Even though teeth clenching might not seem like a big deal, it can result in quite a bit of pain, discomfort, and issues for your oral health.
Bruxism can cause a laundry list of issues. According to the Mayo Clinic, it can cause your teeth to become chipped, flattened, fractured, or loose, and it can cause tooth sensitivity and damage to your cheeks from chewing on them all night. Teeth grinding can also be to blame for inflamed or receding gums.
And that’s just inside your mouth.
Teeth clenching can lead to jaw, neck, or facial pain and soreness, pain that feels like an earache (even if your ears are fine) and disorders with your temporomandibular joints (TMJs) causing a clicking sound whenever you open or close your mouth.
A quick note on teeth grinding and your TMJ: Sustained clenching puts a considerable amount of stress on the joint and can eventually lead to temporomandibular disorders (TMD). TMD can then cause even more extensive and painful symptoms. Pain in the facial muscles can spread behind the eyes and into the neck and shoulder muscles along with ringing in your ears, trouble chewing, or opening and closing your mouth.
When Is It Time to See a Dentist?
If you’re consistently experiencing sore jaw, pain in your jaw muscles, facial pain, headaches, and earache-like pain or notice damage and worn areas on your teeth, book an appointment with your dentist.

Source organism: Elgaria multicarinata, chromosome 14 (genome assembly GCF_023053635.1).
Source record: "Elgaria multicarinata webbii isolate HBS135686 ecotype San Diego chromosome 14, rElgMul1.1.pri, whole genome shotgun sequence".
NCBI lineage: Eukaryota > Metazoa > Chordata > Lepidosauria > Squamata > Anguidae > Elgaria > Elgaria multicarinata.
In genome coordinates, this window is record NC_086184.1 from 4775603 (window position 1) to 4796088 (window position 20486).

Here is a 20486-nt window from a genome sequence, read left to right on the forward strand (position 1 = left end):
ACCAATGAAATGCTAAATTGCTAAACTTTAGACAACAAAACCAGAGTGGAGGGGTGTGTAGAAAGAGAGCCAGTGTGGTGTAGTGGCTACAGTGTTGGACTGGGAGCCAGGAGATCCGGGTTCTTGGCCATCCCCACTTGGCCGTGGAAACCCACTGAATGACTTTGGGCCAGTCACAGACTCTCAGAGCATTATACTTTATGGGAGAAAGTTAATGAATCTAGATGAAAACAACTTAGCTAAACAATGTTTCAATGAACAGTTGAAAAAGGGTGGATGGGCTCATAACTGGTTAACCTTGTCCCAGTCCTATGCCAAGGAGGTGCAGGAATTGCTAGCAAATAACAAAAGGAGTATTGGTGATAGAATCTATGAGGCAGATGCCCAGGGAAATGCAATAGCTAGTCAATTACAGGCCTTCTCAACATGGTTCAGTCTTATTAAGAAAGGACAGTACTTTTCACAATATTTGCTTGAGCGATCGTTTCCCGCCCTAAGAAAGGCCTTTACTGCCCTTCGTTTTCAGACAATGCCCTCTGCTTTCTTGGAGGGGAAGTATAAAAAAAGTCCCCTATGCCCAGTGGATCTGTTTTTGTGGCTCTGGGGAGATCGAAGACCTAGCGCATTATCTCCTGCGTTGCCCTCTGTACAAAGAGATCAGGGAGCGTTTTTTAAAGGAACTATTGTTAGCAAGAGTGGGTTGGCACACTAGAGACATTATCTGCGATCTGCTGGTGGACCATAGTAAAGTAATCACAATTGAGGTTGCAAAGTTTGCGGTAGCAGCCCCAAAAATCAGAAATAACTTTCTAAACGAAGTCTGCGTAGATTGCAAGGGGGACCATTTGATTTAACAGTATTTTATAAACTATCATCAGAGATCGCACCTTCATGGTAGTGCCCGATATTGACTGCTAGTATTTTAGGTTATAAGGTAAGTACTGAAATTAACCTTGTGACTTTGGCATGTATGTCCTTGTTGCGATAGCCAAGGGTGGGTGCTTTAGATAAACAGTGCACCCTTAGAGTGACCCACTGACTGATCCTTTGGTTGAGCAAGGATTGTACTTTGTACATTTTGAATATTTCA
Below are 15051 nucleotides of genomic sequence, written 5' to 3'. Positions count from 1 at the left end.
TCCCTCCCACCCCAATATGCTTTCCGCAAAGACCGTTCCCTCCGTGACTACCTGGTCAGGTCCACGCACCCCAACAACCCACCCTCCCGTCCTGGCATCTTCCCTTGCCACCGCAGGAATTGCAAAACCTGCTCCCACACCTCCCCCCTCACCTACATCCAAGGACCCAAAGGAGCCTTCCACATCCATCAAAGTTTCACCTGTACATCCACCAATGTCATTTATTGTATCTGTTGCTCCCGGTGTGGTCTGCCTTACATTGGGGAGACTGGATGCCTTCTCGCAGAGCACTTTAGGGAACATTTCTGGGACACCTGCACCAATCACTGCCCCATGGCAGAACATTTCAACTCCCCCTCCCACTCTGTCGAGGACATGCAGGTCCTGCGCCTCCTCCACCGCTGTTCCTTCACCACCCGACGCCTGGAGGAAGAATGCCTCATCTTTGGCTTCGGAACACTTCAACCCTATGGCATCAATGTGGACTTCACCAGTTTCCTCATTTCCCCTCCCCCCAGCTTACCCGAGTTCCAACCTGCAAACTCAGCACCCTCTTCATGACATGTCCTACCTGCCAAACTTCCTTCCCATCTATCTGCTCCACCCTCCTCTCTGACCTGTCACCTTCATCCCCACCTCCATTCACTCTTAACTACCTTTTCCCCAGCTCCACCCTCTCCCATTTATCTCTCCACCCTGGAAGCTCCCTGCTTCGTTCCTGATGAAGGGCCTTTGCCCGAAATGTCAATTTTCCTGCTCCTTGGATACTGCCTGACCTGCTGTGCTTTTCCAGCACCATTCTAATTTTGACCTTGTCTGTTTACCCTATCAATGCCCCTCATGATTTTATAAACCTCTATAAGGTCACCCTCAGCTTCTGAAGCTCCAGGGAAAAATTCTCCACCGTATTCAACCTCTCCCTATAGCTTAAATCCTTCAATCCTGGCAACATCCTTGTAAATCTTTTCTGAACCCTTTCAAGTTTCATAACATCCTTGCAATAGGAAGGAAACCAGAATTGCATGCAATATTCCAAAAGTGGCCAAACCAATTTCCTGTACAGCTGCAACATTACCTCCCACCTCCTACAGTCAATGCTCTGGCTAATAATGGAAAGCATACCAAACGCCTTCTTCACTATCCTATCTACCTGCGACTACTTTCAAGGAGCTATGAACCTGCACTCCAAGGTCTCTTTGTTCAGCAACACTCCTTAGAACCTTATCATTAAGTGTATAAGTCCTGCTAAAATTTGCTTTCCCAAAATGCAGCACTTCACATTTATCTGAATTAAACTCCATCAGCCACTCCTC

Your dentist can check for any obvious issues and take x-rays to determine the state of your dental health and give you medical advice.
Treatment Options for Teeth Clenching
Though teeth grinding carries a host of issues, there are many different ways you can treat teeth grinding.
Mouthguards and splints are popular options to ease nighttime teeth clenching. Wearing a night guard can even out the amount of pressure exerted on your teeth as well as protect them from making contact with each other in the first place.
A night guard can be invaluable in the fight against teeth grinding and helping keep your dental health on point. The damage to your teeth from continual grinding can be expensive to repair. Dr. Ivo Sokol, DDS, emphasizes that “investing in a night guard can save patients more money and save the health of their teeth.”
Your best bet is to pick up a custom mouthguard. It might be tempting to use a sports mouth guard, but the materials used aren’t the same and they protect your teeth in different ways. Plus, they aren’t generally comfortable enough to use all night.
- Mouth Guard for Teeth Grinding
- Sport Mouth Guard vs. Dental Night Guard
- Do I Really Need a Night Guard?
Believe it or not, Botox can help with teeth clenching. Even though it usually occupies a space in the anti-aging realm, it’s showing promise in treating sleep bruxism.